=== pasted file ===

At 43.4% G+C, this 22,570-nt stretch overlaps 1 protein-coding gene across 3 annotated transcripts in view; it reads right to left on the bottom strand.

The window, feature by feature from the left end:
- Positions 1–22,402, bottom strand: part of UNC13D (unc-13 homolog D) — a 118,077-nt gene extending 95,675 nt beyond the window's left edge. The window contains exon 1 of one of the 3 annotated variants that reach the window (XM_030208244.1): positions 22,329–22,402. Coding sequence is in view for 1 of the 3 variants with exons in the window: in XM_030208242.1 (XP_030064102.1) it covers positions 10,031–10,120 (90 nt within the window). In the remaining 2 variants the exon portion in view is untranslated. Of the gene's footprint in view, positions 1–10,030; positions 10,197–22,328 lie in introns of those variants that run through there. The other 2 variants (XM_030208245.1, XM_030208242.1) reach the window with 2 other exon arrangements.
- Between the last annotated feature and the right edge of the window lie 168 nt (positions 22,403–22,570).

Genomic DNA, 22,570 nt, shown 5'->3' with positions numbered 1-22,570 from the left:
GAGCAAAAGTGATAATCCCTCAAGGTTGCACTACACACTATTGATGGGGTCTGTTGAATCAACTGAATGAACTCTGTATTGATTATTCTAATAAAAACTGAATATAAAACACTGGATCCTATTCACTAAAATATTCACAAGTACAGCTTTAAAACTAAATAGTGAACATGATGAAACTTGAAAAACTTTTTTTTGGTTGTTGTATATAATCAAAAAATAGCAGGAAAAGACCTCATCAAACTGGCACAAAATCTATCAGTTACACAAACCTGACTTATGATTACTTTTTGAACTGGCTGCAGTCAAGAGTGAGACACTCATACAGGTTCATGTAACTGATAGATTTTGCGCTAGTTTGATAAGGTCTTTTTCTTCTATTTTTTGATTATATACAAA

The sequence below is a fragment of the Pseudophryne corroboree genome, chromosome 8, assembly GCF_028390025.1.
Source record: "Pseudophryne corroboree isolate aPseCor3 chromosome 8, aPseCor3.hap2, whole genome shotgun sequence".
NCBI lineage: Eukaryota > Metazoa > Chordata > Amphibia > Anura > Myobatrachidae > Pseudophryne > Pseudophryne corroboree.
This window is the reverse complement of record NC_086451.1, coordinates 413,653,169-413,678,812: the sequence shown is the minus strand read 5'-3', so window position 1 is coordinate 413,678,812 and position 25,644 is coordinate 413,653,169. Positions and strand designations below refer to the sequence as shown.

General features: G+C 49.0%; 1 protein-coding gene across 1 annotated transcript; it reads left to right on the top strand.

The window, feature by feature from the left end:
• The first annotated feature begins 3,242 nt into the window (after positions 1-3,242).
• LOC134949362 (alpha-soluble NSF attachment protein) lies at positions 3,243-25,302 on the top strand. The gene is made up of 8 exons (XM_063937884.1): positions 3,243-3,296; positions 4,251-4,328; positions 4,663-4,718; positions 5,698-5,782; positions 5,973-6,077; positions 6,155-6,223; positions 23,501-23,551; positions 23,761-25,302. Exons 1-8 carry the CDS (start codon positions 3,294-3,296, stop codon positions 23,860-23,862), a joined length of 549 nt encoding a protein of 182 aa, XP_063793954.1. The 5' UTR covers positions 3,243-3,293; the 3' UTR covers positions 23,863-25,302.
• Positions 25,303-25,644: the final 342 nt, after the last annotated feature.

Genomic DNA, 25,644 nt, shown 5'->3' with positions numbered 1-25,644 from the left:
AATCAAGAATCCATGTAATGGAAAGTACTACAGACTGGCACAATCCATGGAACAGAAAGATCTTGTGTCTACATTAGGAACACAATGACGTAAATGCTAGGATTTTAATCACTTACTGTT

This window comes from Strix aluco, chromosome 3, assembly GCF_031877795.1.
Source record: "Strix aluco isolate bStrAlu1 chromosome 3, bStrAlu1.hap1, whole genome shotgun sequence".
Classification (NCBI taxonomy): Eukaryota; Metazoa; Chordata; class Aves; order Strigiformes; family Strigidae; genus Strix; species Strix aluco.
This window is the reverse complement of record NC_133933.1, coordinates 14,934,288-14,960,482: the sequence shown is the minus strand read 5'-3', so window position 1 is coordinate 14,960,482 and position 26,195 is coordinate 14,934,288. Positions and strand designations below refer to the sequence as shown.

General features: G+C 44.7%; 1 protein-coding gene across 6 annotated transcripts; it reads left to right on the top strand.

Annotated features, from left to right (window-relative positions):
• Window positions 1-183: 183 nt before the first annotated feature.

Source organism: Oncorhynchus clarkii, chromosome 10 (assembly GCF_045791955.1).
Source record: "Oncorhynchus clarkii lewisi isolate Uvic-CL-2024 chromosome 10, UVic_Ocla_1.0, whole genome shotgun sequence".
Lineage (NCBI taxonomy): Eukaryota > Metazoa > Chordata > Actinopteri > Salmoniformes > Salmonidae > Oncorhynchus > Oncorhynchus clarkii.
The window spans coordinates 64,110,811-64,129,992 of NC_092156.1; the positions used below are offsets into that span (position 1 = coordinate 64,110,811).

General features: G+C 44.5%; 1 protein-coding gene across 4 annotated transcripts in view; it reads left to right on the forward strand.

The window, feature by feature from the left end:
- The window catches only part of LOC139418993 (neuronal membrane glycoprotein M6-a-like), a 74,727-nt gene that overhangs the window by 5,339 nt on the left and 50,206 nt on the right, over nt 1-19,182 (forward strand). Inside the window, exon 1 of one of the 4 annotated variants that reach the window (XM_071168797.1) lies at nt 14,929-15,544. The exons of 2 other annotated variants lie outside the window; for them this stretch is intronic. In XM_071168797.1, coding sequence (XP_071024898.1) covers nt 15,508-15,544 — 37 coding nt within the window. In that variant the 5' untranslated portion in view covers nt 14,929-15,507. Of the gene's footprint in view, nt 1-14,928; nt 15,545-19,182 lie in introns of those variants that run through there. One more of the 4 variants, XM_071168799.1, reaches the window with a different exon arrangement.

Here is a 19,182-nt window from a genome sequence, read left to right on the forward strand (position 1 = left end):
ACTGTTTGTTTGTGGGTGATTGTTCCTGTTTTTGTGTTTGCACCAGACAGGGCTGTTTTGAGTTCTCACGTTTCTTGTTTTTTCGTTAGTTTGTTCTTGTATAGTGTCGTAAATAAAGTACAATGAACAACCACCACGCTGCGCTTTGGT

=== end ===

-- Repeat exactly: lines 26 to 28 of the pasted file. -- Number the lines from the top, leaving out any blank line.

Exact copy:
Source record: "Oncorhynchus clarkii lewisi isolate Uvic-CL-2024 chromosome 10, UVic_Ocla_1.0, whole genome shotgun sequence".
Lineage (NCBI taxonomy): Eukaryota > Metazoa > Chordata > Actinopteri > Salmoniformes > Salmonidae > Oncorhynchus > Oncorhynchus clarkii.
The window spans coordinates 64,110,811-64,129,992 of NC_092156.1; the positions used below are offsets into that span (position 1 = coordinate 64,110,811).